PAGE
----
Fed cuts interest rates for first time in a decade

The U.S. Federal Reserve has cut rates for the first time in more than 10 years. Will the Bank of Canada follow suit?

Ruth Saldanha 31 July, 2019 | 3:57PM
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Fed cuts rates


The Federal Reserve has cut interest rates for the first time in more than a decade, effectively putting monetary policy into reverse after raising interest rates four times in 2018. The move, which cuts rates to within a 2%-2.25% range, was largely expected.

“I believe this rate cut is already priced in. Given what is priced into the market already, we could see some short-term volatility, especially as we are in the middle of Q2 earnings reporting season and estimates for Q4 likely need to come down a bit. But from a medium-term perspective, assuming a 25 bp cut and “dovish” commentary leaving the door open to further cuts, the outlook for equities is quite positive as any reckoning for high government debt levels, negative real rates, etc. is pushed further into the future,” said Suzann Pennington, CIO, Foresters Asset Management.  She also pointed out that it is unusual to see the Fed so specifically communicate a rate cut ahead of time. 

Why cut right now?
The Fed raised rates in March, June, September, and December 2018 and was expected to continue raising rates this year as well. But sentiment shifted early this year.

“The biggest change was the trade war and lower than expected global growth,” said Imran Chaudhry, vice president and senior portfolio manager, fixed income at Foresters Asset Management. He points out that jobs numbers are strong and the economy is resilient, so the main fear was a slowing global economy.

Morningstar analyst Eric Compton says that if lower rates lead to a stronger economy, then this strategy could be better than waiting for there to be a recession before making the cut.

“There is a big difference between going to zero for the federal funds rate for over five years (which is what we did last time) versus having 1-3 interest rate cuts which will eventually reverse in a couple of years,” he said.

“The Fed has been more aggressive than the Bank of Canada. Today’s move is less of a divergence than a convergence to what Canada is doing,” pointed out Hans Albrecht, vice president and portfolio manager at Horizons ETF Management. He expects the Fed to keep lowering rates this year.

Chaudhry also expects another “insurance” cut from the Fed this year. An “insurance cut” is essentially a preemptive interest-rate cut, as opposed to a rate cut made in response to weaker economic data. Pennington points out that this type of rate cut has historically been very bullish for equities as the intent is to extend the economic expansion and prevent or delay a recession.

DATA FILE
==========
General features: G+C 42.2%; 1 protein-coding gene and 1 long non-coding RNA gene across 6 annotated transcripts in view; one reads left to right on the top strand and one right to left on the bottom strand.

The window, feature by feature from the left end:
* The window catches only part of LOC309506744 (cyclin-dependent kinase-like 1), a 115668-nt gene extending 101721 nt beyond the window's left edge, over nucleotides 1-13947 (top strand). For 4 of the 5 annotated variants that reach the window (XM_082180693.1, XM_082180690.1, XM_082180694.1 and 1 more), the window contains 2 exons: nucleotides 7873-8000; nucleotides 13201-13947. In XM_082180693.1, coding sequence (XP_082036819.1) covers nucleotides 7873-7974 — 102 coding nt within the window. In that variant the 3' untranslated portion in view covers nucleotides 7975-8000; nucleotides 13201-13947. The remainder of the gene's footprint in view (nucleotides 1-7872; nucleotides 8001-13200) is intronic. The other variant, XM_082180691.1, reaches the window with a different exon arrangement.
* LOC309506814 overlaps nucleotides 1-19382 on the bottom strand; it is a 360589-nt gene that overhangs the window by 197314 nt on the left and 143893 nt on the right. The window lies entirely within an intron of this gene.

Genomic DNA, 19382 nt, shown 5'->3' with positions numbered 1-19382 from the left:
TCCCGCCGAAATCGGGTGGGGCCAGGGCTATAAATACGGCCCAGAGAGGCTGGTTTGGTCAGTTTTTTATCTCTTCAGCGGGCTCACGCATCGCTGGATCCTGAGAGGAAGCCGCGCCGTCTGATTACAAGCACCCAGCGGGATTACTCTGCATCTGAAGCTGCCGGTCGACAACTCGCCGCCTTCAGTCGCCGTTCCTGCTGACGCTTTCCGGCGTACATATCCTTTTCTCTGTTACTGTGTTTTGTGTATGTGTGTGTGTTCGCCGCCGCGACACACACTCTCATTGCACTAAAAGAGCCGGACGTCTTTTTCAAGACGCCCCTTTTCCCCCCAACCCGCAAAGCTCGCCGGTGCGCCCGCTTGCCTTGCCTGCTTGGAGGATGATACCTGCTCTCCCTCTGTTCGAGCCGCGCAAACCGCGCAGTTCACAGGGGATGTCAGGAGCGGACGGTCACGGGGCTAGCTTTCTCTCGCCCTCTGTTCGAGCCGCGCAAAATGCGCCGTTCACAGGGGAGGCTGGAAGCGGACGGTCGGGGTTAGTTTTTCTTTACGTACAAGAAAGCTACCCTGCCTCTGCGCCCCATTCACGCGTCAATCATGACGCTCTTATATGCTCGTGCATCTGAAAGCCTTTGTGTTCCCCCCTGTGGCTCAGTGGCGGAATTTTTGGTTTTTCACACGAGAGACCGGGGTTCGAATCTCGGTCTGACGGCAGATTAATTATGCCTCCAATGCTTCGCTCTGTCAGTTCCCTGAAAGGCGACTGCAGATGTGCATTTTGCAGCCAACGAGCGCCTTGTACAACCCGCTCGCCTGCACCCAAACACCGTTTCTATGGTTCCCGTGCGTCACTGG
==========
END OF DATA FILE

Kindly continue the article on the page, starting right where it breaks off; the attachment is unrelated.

What about Canada? will Bank of Canada cut rates?

Based on this Fed decision, Albrecht believes not. But he believes that in the long run, all rates are heading drastically lower. 

“Overall, Canada’s story seems more positive, but our underlying problems are more serious. Our economy is healthier, inflation is healthier than the U.S. or the EU. But we have fundamentally weaker things going on. Our debt-to-income levels are much higher than the U.S., while our household savings rates are very low,” he says. He explains that the U.S. will be able to withstand difficult times better than Canadians and says that the BoC would be better off making a mistake on the side of a cut than by raising rates, as Canada would be less able to withstand a raise.

Chaudhry, however, believes that the BoC could cut rates this year. “If the Fed cuts again, and I think they will, and the Canadian economy holds, which I think it will, then the BoC will cut rates this year. But it will be closer to the end of the year,” he said.

What Should Investors Do?

“For banks, lower interest rates are broadly a negative. Lower rates result in lower yields on earning assets, and this causes banks to earn lower interest income, decreasing their profitability. Lower rates on the long end of the yield curve can stimulate increased mortgage activity, which can result in more fees for banks. But, on the whole, lower rates would result in decreased profitability for banks,” Compton said.

“All else equal, the turn in the Fed’s sentiment on the target rate has restored the attractiveness of investment demand for gold, a sharp turn from the trend during the last few years. At present, we think the market is pricing in a scenario of a low to negative real interest rates from a weak economy that necessitates rate cuts, but at the same time, normal inflation stemming from a healthy economy—scenarios that appear unlikely to occur simultaneously. On the back of rising investment demand, gold prices have settled above US$1,400 per ounce, more than US$100 higher than just a couple months ago. Gold now sits above our forecast for a nominal gold price of US$1,300 per ounce by 2020,” says Kristoffer Inton, Morningstar’s director of basic materials.

For Canadian investors, Albrecht points to Canadian gold companies and Canadian banks as a good bet. “Canadian banks are giant money-making machines. Meanwhile, with gold prices rising, Canadian gold companies are in very good shape in Canadian dollar terms,” he said.

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About Author

Ruth Saldanha

Ruth Saldanha  is Editorial Manager at Morningstar.ca. Follow her on Twitter @KarishmaRuth.


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